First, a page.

I do not necessarily object. But I do object to your headline when reporting this (March 27) ‘Pennies from heaven to restore Scottish churches’. The only logical interpretation of this is that it claims that our SNP Government is inspired by God in heaven when it decides how to distribute our cash.
An interesting political propaganda line, but, to some of us at least, a not very convincing assumption.
David Stevenson. 5 Forgan Way, Newport on Tay.
Clarify this Gaelic spelling
Sir, When you approach Perth by road from the north, the sign in Gaelic is spelt Pheairt but when you arrive by rail from the south, the name of the railway station is spelt Peairt.
Could someone in Perthshire (if there is anyone who speaks Gaelic) advise on the correct spelling. If there is no one who speaks Gaelic, perhaps Alex Salmond, who I assume does, could clarify this for us.
Garry Barnett. The Garden House, Campsie Hill, Guildtown.
The wisdom of the over 60s?
Sir, The wisdom of allowing 16 and 17-year-olds to vote in Scottish elections has been brought into question, but I believe we should go one further than that and question the wisdom of allowing the older generations to vote, specifically those above the age of 60.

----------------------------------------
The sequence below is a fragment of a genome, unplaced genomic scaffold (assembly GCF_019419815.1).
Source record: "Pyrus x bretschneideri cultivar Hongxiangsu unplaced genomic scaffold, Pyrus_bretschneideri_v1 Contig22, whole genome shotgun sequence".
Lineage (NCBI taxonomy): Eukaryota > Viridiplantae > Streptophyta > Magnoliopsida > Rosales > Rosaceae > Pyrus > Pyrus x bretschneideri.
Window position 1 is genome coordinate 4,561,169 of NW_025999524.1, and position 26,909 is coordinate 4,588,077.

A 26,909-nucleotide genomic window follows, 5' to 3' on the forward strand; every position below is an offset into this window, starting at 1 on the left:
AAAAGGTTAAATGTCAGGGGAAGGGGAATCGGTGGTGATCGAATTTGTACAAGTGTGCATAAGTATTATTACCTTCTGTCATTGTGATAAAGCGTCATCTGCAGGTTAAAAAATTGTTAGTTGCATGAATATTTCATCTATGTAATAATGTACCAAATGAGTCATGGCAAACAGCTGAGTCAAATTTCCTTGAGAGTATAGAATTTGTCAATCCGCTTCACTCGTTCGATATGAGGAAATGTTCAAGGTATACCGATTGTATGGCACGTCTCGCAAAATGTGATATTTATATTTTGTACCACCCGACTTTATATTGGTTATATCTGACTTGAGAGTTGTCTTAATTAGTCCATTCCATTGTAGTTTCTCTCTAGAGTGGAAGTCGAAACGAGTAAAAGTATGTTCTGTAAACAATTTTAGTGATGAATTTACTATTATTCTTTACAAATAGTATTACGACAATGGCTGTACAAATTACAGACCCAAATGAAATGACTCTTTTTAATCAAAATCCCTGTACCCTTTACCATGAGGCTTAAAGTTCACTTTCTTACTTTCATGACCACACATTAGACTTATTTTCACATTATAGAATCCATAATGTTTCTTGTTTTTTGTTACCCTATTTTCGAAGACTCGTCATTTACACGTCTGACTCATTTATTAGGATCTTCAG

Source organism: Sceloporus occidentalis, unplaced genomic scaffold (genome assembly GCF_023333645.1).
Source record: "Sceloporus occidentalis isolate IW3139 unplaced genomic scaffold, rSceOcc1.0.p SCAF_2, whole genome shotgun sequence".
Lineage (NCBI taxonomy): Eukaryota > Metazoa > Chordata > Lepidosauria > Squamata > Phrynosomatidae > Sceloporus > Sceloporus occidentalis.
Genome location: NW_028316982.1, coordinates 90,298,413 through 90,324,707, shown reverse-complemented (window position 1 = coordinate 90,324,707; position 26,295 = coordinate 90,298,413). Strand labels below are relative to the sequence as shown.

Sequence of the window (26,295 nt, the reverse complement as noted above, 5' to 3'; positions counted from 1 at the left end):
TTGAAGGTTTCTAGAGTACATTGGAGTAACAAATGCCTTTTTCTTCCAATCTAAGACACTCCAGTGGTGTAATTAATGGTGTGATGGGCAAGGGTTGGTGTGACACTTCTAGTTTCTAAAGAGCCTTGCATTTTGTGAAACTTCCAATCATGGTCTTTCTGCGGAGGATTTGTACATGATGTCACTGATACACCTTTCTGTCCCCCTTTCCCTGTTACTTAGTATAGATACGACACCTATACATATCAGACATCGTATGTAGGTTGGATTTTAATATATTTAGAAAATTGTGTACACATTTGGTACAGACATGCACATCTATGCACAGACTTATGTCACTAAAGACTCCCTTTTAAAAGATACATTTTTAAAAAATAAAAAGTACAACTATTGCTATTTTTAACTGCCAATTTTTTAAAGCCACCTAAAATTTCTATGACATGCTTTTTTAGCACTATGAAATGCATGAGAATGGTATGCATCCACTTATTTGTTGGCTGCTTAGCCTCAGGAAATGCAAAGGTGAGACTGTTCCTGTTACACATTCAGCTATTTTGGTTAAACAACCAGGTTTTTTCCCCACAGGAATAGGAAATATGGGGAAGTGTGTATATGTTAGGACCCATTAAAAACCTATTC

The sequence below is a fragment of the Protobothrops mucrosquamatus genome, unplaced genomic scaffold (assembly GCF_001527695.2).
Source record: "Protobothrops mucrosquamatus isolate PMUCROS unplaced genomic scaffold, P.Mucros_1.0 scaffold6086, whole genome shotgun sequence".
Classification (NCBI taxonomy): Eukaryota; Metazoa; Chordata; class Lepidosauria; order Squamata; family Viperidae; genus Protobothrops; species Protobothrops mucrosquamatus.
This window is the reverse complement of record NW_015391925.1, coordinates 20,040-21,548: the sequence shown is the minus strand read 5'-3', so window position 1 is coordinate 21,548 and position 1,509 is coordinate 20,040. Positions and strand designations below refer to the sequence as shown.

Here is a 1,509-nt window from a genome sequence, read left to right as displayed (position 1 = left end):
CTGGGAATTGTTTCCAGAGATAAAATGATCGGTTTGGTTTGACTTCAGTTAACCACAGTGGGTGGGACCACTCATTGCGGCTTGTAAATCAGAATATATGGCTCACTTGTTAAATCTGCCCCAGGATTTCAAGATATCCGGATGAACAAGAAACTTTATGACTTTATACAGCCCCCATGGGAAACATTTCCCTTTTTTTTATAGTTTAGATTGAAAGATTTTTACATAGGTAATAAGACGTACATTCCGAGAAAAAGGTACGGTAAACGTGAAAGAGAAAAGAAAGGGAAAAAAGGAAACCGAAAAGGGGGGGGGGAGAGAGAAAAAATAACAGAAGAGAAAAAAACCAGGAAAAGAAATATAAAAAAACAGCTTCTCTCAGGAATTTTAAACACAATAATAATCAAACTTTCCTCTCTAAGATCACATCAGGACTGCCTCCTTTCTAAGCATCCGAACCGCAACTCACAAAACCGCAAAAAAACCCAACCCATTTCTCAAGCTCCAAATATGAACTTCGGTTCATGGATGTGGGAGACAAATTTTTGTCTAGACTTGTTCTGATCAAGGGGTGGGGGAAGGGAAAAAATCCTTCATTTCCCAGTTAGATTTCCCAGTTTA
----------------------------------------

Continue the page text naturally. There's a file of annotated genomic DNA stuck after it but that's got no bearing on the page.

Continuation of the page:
We know from voting trends in the independence referendum that the vast majority of older people voted to keep one of the lowest state pensions in Western Europe, voted for billions to be spent on nuclear weapons, voted for a system that has resulted in thousands of their fellow countrymen and women being reliant on foodbanks, and voted to retain a system that sees one in four Scottish children raised in poverty.
The younger generations, on the other hand, over-whelmingly rejected the failures of Westminster for the chance to build a better nation.
They say that wisdom increases with age, but I would question the “wisdom” and “maturity” of people who should know better than anybody to rely on promises from Westminster in relation to Scotland, and who have condemned their grand- children to an uncertain future under a
Westminster system that does not give two hoots for Scotland.
RMF Brown. Markinch, Fife.